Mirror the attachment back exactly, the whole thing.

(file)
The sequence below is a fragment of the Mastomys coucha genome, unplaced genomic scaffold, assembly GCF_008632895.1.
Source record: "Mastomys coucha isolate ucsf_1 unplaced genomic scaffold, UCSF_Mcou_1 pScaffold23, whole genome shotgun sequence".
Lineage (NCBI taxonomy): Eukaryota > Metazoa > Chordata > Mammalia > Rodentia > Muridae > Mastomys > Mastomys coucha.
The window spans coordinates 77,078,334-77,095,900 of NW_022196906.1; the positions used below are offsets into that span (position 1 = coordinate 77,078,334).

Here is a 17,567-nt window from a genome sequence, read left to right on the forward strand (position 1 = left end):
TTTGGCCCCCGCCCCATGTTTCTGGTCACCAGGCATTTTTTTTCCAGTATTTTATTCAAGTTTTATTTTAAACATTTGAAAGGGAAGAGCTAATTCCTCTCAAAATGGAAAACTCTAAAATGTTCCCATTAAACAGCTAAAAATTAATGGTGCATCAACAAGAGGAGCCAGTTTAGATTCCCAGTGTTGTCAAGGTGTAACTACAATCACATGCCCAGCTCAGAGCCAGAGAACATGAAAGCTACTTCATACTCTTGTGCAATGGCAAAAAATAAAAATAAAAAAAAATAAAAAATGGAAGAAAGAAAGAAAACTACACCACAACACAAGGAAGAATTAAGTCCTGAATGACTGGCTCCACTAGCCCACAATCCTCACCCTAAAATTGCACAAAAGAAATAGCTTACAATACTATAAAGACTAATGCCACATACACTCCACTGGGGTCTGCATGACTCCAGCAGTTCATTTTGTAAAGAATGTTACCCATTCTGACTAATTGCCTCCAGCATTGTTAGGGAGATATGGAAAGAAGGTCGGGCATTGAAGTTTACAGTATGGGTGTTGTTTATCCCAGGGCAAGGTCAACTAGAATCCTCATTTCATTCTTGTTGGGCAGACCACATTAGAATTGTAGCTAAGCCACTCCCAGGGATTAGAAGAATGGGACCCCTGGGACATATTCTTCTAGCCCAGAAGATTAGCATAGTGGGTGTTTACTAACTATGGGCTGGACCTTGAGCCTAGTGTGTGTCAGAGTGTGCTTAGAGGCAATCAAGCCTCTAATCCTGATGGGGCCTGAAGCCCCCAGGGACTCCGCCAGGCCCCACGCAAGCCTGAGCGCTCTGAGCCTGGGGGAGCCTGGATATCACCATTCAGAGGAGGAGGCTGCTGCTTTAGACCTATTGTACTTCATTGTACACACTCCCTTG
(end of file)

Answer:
The sequence below is a fragment of the Mastomys coucha genome, unplaced genomic scaffold, assembly GCF_008632895.1.
Source record: "Mastomys coucha isolate ucsf_1 unplaced genomic scaffold, UCSF_Mcou_1 pScaffold23, whole genome shotgun sequence".
Lineage (NCBI taxonomy): Eukaryota > Metazoa > Chordata > Mammalia > Rodentia > Muridae > Mastomys > Mastomys coucha.
The window spans coordinates 77,078,334-77,095,900 of NW_022196906.1; the positions used below are offsets into that span (position 1 = coordinate 77,078,334).

Here is a 17,567-nt window from a genome sequence, read left to right on the forward strand (position 1 = left end):
TTTGGCCCCCGCCCCATGTTTCTGGTCACCAGGCATTTTTTTTCCAGTATTTTATTCAAGTTTTATTTTAAACATTTGAAAGGGAAGAGCTAATTCCTCTCAAAATGGAAAACTCTAAAATGTTCCCATTAAACAGCTAAAAATTAATGGTGCATCAACAAGAGGAGCCAGTTTAGATTCCCAGTGTTGTCAAGGTGTAACTACAATCACATGCCCAGCTCAGAGCCAGAGAACATGAAAGCTACTTCATACTCTTGTGCAATGGCAAAAAATAAAAATAAAAAAAAATAAAAAATGGAAGAAAGAAAGAAAACTACACCACAACACAAGGAAGAATTAAGTCCTGAATGACTGGCTCCACTAGCCCACAATCCTCACCCTAAAATTGCACAAAAGAAATAGCTTACAATACTATAAAGACTAATGCCACATACACTCCACTGGGGTCTGCATGACTCCAGCAGTTCATTTTGTAAAGAATGTTACCCATTCTGACTAATTGCCTCCAGCATTGTTAGGGAGATATGGAAAGAAGGTCGGGCATTGAAGTTTACAGTATGGGTGTTGTTTATCCCAGGGCAAGGTCAACTAGAATCCTCATTTCATTCTTGTTGGGCAGACCACATTAGAATTGTAGCTAAGCCACTCCCAGGGATTAGAAGAATGGGACCCCTGGGACATATTCTTCTAGCCCAGAAGATTAGCATAGTGGGTGTTTACTAACTATGGGCTGGACCTTGAGCCTAGTGTGTGTCAGAGTGTGCTTAGAGGCAATCAAGCCTCTAATCCTGATGGGGCCTGAAGCCCCCAGGGACTCCGCCAGGCCCCACGCAAGCCTGAGCGCTCTGAGCCTGGGGGAGCCTGGATATCACCATTCAGAGGAGGAGGCTGCTGCTTTAGACCTATTGTACTTCATTGTACACACTCCCTTG